Then there is the policy issue of whether it is appropriate to  allow Crown land that is  already protected to be an  offset. A full discussion  with all the key stakeholders  and  the community  about  this scheme, this  legislation  and the impacts it  will have is absolutely and fundamentally critical. The bill further cements  a  reliance  on  a  biodiversity mapping system that has been viewed as flawed  and  inaccurate  by  stakeholders.  The  bill  does   not  specify  what proportions  of  offset  payments will  be  paid  over  the  10  years  of  land management, which means entities like local councils and community organisations may need to operate  at a loss in  certain years. There are concerns  around the potential inconsistencies around the scoring system. The list goes on and on and on.

The protection, enhancement  and management of our  native vegetation should  be taken very seriously, but this government has done this all behind closed doors.

It has  done it all without the benefit of the input of experts and stakeholders and has served this legislation up to this house and the  people of Victoria. We are deeply concerned about it. When you look at  the issue  around our  national parks — the cows in the parks, the hotels in the  parks — you realise that the record of this  government does  not give the community faith that what is being proposed will actually make positive changes or will protect the environment. In fact, this government has been disastrous  in respect of the environment. It has wound the clock back. It reminds me of the antidiscrimination legislation — —

  The ACTING SPEAKER (Ms Ryall) — Order!

  Ms Garrett — I am back on the bill, Acting Speaker. Victorians were not aware that fundamentally this government was going to take the state backwards.

This area was a huge opportunity  for the  government to work with the community and to design and create something that would take the state forward and deliver some protections for  the  environment. It could  have given the community  some confidence. Yet again, as we  have seen  time and  again, the government has not only failed to seize the opportunity  but  it has squandered the opportunity, as it has done with so many issues,  not  just in this portfolio but in many  other portfolios. It has squandered the opportunity of  government, and it has  failed to deliver real benefits and outcomes for the community in this space.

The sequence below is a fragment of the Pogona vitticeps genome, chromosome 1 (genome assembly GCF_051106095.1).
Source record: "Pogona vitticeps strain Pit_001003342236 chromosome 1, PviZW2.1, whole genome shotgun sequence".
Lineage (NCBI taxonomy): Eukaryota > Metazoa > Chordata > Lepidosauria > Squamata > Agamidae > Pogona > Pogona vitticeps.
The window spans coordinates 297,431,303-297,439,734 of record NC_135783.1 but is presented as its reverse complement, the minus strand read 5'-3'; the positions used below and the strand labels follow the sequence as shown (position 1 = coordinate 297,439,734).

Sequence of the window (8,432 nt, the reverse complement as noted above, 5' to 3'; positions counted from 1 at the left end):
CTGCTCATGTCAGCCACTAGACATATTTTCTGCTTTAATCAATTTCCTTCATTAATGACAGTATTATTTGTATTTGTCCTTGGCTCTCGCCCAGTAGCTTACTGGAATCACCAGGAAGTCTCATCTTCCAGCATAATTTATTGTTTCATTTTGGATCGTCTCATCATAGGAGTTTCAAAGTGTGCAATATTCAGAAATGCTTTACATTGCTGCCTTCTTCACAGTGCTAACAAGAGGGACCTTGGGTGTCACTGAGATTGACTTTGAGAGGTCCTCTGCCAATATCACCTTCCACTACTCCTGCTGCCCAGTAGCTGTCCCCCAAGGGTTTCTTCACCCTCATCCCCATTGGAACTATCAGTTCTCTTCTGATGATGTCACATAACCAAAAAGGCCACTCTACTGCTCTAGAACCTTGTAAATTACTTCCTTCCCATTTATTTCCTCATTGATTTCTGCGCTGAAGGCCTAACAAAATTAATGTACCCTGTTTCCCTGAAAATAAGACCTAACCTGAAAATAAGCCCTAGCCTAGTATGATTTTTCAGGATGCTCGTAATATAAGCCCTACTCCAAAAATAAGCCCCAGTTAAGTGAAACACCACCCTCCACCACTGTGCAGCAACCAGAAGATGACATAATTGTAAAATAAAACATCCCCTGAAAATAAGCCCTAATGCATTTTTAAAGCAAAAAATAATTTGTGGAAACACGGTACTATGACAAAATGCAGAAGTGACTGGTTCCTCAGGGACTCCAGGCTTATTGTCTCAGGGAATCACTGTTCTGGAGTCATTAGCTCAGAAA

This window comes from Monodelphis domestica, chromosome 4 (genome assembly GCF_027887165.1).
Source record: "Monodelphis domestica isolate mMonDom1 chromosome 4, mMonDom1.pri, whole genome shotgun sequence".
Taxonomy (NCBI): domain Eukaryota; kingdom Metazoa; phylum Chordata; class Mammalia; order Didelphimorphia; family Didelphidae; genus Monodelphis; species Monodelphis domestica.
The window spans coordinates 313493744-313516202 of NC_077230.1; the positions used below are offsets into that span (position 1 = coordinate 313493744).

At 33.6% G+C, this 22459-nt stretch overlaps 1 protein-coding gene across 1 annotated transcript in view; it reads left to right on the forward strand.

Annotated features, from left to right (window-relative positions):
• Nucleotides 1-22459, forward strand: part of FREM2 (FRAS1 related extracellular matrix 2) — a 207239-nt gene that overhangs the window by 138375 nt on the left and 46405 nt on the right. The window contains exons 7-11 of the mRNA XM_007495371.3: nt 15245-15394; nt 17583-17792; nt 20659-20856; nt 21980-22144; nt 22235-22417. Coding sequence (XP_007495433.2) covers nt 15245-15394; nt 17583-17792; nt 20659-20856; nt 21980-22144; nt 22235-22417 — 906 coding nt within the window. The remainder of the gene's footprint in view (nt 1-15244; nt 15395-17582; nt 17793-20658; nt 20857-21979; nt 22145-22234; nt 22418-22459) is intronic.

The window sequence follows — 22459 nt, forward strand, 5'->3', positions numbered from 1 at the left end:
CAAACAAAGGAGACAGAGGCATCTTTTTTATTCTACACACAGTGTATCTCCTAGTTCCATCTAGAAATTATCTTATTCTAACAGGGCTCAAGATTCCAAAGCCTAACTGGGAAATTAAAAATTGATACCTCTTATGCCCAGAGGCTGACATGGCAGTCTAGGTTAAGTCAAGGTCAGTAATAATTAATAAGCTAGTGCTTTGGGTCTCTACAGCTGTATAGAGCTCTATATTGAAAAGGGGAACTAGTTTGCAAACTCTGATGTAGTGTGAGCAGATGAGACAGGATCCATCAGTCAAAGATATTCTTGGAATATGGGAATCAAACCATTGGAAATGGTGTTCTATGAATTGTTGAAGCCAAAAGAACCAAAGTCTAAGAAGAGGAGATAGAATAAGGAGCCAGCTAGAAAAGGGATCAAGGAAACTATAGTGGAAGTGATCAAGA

We are concerned that this bill will undo the years and years of great work done by  local  councils and  small  businesses to become  viable  under the existing scheme. If you are not  speaking to people about what those impacts are, you  do not  know  what  they  might be. When you introduce  something  like  this,  the repercussions can ripple through the community in a very serious way.

We are deeply concerned, stakeholders are deeply  concerned and the community is deeply concerned. That is why we are proposing an amendment that would see these issues  addressed in a  transparent, open and serious  fashion. It would  ensure that a scheme that is as  important as this is for  the future of this state and the  future  of those who would  rely  on a strong  and  robust  scheme to enjoy environmental benefits and protections in the future would be fully explored and fully met. We should create a scheme that is actually  going to  improve things, rather than one which turns the clock back.

Hansard, 26 June 2014